Reviewed by Bob Bonner


The Fight for the Soul of the Democratic Party by John Nichols. Verso 2020. London and Brooklyn, N.Y.  $26.95. 286 pages.


John Nichols, correspondent for the Nation, host of the podcast Next Left, a contributing writer for The Progressive, associate editor of Madison, Wisconsin’s Capital Times, and author of several books including, The Genius of Impeachment and The “S” Word has penned a history of the Democratic Party from the 1930s to the campaign of 2020.

The book is well written and contains a wealth of information on former Secretary of Agriculture and Vice President, Henry A. Wallace. After eight years as US Secretary of Agriculture, Wallace would become FDR’s 1940 running mate. Wallace, descendant of a line of Iowa Republicans, had resuscitated a farm economy that had been devastated in the 1920s  and was in crisis by 1933. Wallace proposed paying farmers to reduce production, thereby raising prices, plowing under cotton fields, slaughtering 6 million pigs weighing under 100 pounds and delivering 100 million pounds of pork, lard, and soap to needy Americans. His belief in government intervention in the economy to aid working people was not limited to the farm sector.

Wallace was also an avowed anti-fascist whose nomination riled the big city bosses and segregationists – though he inspired young people, organizers in the CIO, civil rights activists, and the rural populists. He helped frame the 1940 campaign as the struggle for political and economic democracy and against fascism.

Four years later, Wallace would be forced off the ticket when former Pittsburgh mayor and Pennsylvania governor, Dave Lawrence, shut down the 1944  Democratic convention to keep Wallace off the ticket to appease corporate donors and segregationists. Lawrence and his minions portrayed Wallace’s candidacy as a struggle between capitalism and socialism.

Those forces ensured that Harry S. Truman would be nominated the next day with doors to the convention locked to keep Wallace supporters out. Roosevelt would be dead nine months later and Truman would usher out of his administration supporters of the New Deal including Secretary of Labor Frances Perkins and Secretary of the Interior Harold Ickes. And of course, Truman would commit the heinous act of dropping atomic bombs on Nagasaki and Hiroshima.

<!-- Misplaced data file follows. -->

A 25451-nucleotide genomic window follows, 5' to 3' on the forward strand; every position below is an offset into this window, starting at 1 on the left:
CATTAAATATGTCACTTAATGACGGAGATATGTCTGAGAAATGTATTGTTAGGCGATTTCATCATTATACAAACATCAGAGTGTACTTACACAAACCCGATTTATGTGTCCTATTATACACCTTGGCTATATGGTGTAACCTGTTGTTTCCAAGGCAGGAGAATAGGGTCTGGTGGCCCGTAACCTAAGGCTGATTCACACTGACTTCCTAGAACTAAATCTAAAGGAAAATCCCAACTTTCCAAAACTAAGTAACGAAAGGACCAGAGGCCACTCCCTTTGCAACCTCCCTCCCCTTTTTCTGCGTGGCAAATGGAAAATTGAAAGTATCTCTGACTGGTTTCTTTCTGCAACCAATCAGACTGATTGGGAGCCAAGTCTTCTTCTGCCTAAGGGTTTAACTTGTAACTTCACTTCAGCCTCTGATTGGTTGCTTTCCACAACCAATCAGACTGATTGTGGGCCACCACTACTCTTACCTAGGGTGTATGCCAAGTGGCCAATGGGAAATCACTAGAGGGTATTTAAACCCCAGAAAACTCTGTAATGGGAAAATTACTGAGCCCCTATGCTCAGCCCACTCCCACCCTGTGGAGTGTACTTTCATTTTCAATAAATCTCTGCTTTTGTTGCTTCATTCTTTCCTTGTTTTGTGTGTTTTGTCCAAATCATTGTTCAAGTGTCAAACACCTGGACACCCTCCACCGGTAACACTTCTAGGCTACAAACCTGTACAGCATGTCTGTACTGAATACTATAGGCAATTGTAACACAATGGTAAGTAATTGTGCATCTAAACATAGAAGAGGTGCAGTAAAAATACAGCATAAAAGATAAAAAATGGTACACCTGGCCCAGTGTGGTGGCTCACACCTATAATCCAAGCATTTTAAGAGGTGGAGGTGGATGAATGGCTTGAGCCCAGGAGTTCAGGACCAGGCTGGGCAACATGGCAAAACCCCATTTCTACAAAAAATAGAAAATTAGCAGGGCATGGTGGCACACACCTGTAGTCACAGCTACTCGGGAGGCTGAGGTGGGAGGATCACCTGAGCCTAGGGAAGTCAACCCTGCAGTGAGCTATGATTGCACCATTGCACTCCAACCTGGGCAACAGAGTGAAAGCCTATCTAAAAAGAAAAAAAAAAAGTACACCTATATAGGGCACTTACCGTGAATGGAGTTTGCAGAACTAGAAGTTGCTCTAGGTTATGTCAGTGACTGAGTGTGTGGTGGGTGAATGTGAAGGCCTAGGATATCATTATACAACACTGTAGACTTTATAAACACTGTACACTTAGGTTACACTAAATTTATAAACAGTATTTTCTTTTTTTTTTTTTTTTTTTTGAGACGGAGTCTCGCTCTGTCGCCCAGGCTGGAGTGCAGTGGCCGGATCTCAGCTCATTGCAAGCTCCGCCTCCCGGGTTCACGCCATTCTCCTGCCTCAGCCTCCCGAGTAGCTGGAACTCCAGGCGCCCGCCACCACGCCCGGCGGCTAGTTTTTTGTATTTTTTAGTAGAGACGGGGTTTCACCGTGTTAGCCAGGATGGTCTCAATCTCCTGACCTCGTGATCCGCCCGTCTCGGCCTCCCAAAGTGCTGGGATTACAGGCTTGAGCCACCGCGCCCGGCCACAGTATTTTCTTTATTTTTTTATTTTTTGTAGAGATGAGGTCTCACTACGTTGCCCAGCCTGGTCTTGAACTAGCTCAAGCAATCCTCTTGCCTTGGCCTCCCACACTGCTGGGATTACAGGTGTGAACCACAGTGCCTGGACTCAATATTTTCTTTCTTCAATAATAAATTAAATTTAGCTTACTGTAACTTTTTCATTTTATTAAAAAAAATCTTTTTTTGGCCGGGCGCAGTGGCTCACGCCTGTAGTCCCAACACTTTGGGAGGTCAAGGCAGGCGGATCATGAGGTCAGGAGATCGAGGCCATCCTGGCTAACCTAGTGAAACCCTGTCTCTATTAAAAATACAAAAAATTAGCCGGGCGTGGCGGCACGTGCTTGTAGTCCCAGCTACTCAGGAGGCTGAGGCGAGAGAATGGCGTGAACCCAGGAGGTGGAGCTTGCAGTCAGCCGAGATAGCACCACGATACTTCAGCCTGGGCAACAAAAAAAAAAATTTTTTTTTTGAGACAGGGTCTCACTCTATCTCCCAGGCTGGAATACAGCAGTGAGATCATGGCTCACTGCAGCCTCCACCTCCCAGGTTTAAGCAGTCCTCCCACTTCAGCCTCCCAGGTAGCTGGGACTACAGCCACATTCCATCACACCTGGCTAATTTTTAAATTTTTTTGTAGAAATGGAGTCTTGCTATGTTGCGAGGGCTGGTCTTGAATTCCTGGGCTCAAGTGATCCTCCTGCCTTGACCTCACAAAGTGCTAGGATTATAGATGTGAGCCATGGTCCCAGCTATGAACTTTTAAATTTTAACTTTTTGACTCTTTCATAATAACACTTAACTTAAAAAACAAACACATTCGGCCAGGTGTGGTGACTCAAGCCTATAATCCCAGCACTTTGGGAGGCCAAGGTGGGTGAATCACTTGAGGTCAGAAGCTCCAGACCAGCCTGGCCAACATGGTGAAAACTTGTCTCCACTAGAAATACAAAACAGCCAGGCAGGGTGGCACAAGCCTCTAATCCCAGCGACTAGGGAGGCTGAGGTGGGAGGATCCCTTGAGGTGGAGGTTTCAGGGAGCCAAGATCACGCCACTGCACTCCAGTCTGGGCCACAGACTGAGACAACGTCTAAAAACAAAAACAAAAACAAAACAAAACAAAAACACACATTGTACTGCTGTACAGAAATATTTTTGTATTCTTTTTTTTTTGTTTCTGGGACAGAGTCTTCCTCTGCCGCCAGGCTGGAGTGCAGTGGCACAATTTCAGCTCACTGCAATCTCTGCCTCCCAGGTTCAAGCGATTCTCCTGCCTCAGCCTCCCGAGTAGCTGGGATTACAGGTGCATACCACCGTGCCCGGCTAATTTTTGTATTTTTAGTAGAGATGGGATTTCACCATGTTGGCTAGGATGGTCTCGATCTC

While the title purports to tell the tale of a struggle between forces for and against change in the Democratic Party, I came away from with the conviction that the author demonstrates an absence of internal debate over corporate control of the Democratic Party with only occasional minor challenges easily swatted away by party leadership. Nichols documents several of those including Eugene McCarthy and Bobby Kennedy in 1968, Tom Hayden in 1976, Ted Kennedy in 1980 and the Jesse Jackson and Bernie Sanders campaigns.

The Democratic Party has demonstrated its disdain for change with the elimination of the reforms that enabled George McGovern to win the nomination in 1972. DNC Chair Robert Strauss cancelled the midterm party convention following McGovern’s November 1972 defeat. The DNC in its counter-reforms strengthened the power of Southern Democrats, created “superdelegates” and displayed a willingness to rig debates, caucuses, and influence media coverage. This heightened the propensity of the party to select moderate or right-wing candidates over more progressive party loyalists, especially under the stewardship of people like Rahm Emmanuel who famously responded to suggestions that the Democratic Party should stand for something as “fucking retarded.”

The author rightfully takes aim at Bill Clinton and Barack Obama for moving the party farther to the right to the detriment of its influence and power. He quotes Jesse Jackson in 1984 describing the Democratic Leadership Council as “Democrats for the Leisure Class.” He attacks Obama’s opposition to single payer health care, suggesting Obama must have believed there was something defective in the DNA of federal employees when he opposed entrusting health care to “government bureaucrats or insurance company bureaucrats”. He acknowledges Obama’s two presidential victories against the backdrop of the 2010 midterm election where 63 Democratic seats were lost in the House, seven seats lost in the Senate coupled with a 28 percent loss in Democratic-controlled legislatures and 13 fewer Democratic governors.

Mysteriously, Nichols avoids the presidency of JFK. He is fawning in his respect for Henry Wallace and FDR and apparently harbors hope that the Democratic Party will become the vanguard of the democratic socialist reforms in which he believes. He is hopeful that Bernie and “the Squad” will gain enough influence to lead us down the road to a Scandinavian welfare state. There is no discussion about how this metamorphosis will occur and, with the exception of the Vietnam War, little discussion of the Democratic Party’s role in supporting a foreign policy that wreaks death and destruction across the globe.

The struggles for equality, education, for peace, and an end to hunger, homelessness, racism, and xenophobia,  are far too important to be entrusted to a party that has demonstrated a greater affinity for corporate donors than the welfare of working people, children, and the planet.


Bob Bonner is former president of AFGE Local 2028 in Pittsburgh, PA where he represented US Veterans Administration workers.